Gordon R. Willey Lecture
The Teotihuacan Cosmogram and Polity: Update on the Sacred City and its Three Monuments
Listen to the lecture.
Why did the rulers of the ancient city of Teotihuacan create and maintain a sophisticated city layout that lasted for centuries? Teotihuacan was the largest city in the New World during the first millennium AD; it integrated three major monuments into a unique city layout. The Sun Pyramid, the Moon Pyramid, and the Citadel complex conformed to the city’s rigorous standards for orientation, spatial distribution, and architectural style.
The Peabody Museum of Archaeology and Ethnology presents the Gordon R. Willey lecture, "The Teotihuacan Cosmogram and Polity: Update on the Sacred City and its Three Monuments" at 5:30 PM on Tuesday, March 29, 2011 at Harvard's Geological Lecture Hall (24 Oxford St.), followed by a reception at the Peabody Museum (11 Divinity Ave.). The speaker is Saburo Sugiyama, Professor of International Cultural Studies, Aichi Prefectural University & School of Human Evolution and Social Change.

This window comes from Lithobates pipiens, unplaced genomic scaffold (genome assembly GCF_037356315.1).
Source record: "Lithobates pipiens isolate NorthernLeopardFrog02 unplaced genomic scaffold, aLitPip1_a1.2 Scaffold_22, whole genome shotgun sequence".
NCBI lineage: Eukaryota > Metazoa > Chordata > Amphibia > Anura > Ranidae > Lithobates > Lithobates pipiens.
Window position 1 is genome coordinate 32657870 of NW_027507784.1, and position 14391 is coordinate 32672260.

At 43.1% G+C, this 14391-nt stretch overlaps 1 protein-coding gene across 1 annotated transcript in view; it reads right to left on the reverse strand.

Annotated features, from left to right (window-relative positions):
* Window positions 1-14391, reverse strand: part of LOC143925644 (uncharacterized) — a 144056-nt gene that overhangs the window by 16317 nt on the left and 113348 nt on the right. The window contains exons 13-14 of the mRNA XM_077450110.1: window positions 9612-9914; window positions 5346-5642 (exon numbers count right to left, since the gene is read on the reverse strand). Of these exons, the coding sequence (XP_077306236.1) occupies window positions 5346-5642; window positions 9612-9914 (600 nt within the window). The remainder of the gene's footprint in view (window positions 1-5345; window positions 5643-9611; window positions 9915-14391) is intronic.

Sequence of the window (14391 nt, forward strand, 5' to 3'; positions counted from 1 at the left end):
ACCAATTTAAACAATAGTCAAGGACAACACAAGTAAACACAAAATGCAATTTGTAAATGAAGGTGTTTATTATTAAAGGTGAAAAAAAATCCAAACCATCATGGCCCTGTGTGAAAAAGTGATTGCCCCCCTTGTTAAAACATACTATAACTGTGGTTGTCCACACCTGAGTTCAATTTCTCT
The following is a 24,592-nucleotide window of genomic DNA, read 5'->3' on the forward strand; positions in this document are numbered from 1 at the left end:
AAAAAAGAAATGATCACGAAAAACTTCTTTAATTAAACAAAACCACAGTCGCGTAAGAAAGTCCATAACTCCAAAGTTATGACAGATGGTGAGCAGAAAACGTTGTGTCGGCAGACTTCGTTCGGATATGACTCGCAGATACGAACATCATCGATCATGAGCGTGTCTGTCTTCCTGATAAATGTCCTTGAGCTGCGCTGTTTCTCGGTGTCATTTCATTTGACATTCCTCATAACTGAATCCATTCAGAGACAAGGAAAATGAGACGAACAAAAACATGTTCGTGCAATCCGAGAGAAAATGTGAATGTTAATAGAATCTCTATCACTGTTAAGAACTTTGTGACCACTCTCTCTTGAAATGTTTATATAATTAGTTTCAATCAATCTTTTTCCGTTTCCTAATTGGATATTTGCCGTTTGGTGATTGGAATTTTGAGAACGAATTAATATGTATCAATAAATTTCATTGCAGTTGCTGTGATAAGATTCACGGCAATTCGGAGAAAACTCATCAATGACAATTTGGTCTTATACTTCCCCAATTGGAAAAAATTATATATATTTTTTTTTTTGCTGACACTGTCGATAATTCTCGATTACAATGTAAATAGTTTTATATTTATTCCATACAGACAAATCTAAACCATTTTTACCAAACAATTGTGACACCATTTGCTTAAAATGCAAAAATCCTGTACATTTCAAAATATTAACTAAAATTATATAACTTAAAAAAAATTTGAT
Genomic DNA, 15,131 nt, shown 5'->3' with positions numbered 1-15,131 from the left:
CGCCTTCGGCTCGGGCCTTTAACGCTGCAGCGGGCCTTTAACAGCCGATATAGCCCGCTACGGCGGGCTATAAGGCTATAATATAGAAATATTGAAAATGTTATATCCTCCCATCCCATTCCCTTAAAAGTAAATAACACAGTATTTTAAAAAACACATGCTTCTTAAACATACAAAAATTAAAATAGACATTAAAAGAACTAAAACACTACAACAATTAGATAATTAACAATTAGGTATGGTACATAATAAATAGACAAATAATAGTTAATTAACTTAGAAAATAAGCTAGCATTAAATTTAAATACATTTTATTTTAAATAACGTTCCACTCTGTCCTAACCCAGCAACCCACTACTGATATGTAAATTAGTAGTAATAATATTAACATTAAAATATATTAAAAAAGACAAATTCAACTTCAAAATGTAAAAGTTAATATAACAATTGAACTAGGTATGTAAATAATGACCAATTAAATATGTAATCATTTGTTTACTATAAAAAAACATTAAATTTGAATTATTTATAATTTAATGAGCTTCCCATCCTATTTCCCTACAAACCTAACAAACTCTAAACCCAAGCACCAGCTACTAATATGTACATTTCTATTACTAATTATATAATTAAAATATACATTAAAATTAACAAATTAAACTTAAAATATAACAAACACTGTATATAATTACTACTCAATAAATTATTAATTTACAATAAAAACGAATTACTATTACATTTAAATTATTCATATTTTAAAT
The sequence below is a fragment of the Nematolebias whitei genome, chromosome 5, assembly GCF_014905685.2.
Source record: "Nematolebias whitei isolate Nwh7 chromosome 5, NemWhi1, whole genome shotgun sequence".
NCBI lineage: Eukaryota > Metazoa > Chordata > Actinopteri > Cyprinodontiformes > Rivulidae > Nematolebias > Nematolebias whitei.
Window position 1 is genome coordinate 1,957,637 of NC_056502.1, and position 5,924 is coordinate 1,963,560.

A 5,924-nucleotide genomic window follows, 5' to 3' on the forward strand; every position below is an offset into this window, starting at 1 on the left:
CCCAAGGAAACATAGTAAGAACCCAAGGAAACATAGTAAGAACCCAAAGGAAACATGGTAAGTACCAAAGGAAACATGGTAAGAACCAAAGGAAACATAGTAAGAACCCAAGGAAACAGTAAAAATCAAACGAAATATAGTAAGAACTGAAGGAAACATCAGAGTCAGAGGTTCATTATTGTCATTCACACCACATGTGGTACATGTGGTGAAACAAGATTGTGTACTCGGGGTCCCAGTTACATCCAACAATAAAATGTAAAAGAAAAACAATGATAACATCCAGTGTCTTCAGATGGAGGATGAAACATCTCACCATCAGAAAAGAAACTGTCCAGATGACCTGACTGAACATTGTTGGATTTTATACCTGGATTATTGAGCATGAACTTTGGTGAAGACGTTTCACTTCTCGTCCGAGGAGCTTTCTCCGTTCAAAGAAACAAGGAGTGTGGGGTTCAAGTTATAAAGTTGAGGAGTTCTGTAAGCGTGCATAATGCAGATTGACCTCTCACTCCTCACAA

Recent explorations of the three pyramids revealed how and when they were constructed. Most importantly, numerous sacrificial/elite graves were found with exceptionally rich offerings that provided substantial new information on the ancient worldview and the state politics. With these new discoveries, Dr. Sugiyama interprets Teotihuacan’s possible ritual significance, state ideology, and sacred rulership.
About Gordon R. Willey
Gordon R. Willey was one of the foremost archaeologists of pre-Colombian America. He was distinguished by his meticulous research of Maya archaeological sites in Belize, Guatemala, and Honduras, and noted for his pioneering work in settlement pattern studies. Gordon Willey taught at Harvard for 36 years until his retirement in 1984. He served as emeritus senior professor of anthropology until his death in 2002.